This project is implemented by CODEC (Community Initiative for Development Communication). CODEC was founded in 2012 by benevolent community volunteers, who themselves were victims of the scourges of poverty, poor health, illiteracy, exclusion of community development and decision-making processes.

It established in 2015 the AMINKENG centre in Limbe, where with subsidies from local authorities, it conducts training and generates revenues from products made by the women in a front-shops at the centre. The centre in Limbe was equipped with sewing machines from with community contributions (CODEC members).

The envisaged project results

Because of the alarming situation in Menji, CODEC wants to establish a second training centre there in 2019. Just like in Limbe, CODEC wants to teach young women the knowledge and skills that enable them to improve livelihood. The centre aims to develop single teenage mothers’ skills in tailoring and making interior and exterior decorations. The centre envisages to train at least 150 young women a year and provide them with technical support and micro credits allowing them to start small businesses and create a marketing chain for their products.

The chance of sustainability

With the support of the Van Doorn Foundation, CODEC has developed a business plan for the Aminkeng training centre that which helps it to achieve the centre’s objectives, allows it to run the centre efficiently and increases the sustainability of the centre. The annual costs are estimated at € 19,000 (training centre, teachers, learning materials, etc.) and the annual income at € 20,000 (course fees and sales of items made by students).

The progress of the project

The first year of operation the new centre requires an estimated € 26,300. CODEC can contribute the operational cost of € 13,200 from the revenues of training fees and the sales of products made by the students. CODEC is also expecting a subsidy from the national employment fund of € 2,000 for the microcredits or grants to trainees. The community makes the training venue available, valued at € 3,000.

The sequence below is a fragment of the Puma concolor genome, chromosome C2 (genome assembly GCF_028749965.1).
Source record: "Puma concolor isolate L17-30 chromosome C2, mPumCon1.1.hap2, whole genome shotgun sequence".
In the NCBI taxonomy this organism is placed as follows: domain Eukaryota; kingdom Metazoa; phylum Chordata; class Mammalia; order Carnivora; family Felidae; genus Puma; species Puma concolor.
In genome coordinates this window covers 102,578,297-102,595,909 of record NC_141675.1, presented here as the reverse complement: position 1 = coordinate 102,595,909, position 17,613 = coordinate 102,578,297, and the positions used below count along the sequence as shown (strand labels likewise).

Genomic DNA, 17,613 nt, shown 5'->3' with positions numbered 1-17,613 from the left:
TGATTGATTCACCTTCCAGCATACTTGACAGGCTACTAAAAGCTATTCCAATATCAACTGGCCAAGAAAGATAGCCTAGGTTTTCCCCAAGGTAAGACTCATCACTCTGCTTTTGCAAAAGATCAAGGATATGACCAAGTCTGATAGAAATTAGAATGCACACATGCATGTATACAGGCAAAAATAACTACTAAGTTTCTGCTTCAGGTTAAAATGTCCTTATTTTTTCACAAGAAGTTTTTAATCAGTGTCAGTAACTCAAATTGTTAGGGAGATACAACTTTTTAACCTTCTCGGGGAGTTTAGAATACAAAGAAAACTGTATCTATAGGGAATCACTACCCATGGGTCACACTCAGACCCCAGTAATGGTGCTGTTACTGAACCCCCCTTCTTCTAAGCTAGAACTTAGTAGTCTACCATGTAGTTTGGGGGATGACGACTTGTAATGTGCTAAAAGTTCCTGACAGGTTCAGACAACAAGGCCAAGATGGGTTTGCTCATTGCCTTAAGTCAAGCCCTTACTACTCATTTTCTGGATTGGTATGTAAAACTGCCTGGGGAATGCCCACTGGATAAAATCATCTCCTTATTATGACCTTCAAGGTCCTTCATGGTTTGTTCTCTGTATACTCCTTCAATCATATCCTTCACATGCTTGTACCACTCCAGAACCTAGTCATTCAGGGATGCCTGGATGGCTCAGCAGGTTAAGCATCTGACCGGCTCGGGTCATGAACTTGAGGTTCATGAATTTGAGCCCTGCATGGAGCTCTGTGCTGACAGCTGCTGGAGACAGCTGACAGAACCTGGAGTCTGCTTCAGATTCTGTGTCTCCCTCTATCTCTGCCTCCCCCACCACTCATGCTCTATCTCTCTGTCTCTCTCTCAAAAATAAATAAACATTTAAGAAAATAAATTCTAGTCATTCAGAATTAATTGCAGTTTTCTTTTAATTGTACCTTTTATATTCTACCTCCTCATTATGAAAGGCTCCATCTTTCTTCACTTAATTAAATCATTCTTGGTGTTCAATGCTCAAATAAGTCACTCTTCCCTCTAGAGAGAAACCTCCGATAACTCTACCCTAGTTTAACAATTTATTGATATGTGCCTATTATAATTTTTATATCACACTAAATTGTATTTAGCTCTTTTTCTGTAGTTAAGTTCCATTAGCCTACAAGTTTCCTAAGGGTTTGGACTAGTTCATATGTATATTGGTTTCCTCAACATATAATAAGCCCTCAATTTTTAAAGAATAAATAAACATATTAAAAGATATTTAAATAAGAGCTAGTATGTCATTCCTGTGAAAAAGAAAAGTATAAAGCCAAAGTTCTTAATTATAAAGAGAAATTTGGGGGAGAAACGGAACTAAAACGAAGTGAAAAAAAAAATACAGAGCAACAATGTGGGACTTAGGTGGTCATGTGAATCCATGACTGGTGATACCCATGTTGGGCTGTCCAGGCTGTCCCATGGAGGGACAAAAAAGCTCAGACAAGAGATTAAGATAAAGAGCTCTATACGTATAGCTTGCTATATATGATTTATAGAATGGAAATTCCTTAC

The Foundation Gered Gereedschap from The Netherlands made available the necessary training equipment, valued at € 4.800, consisting of sewing machines that were delivered in July 2019.

The Van Doorn Foundation will contribute € 3,300 for the procurement of training material and paying the salaries during the start-up period for the two trainers of the new training centre.

The result

Before the arrival of the sewing machines supplied by Gered Gereedschap, CODEC had already furnished the Aminkeng training center in Menji with school furniture, connected it to the electricity grid, and recruited the instructors.
Simultaneously with the arrival of the sewing machines, the Van Doorn Foundation provided the funds for the purchase of training material and for the salaries of the instructors.

The first group of teenage mothers have now started their training and have learned the basic knowledge of tailoring so that they can now put it into practice and can make the first (salable) garments.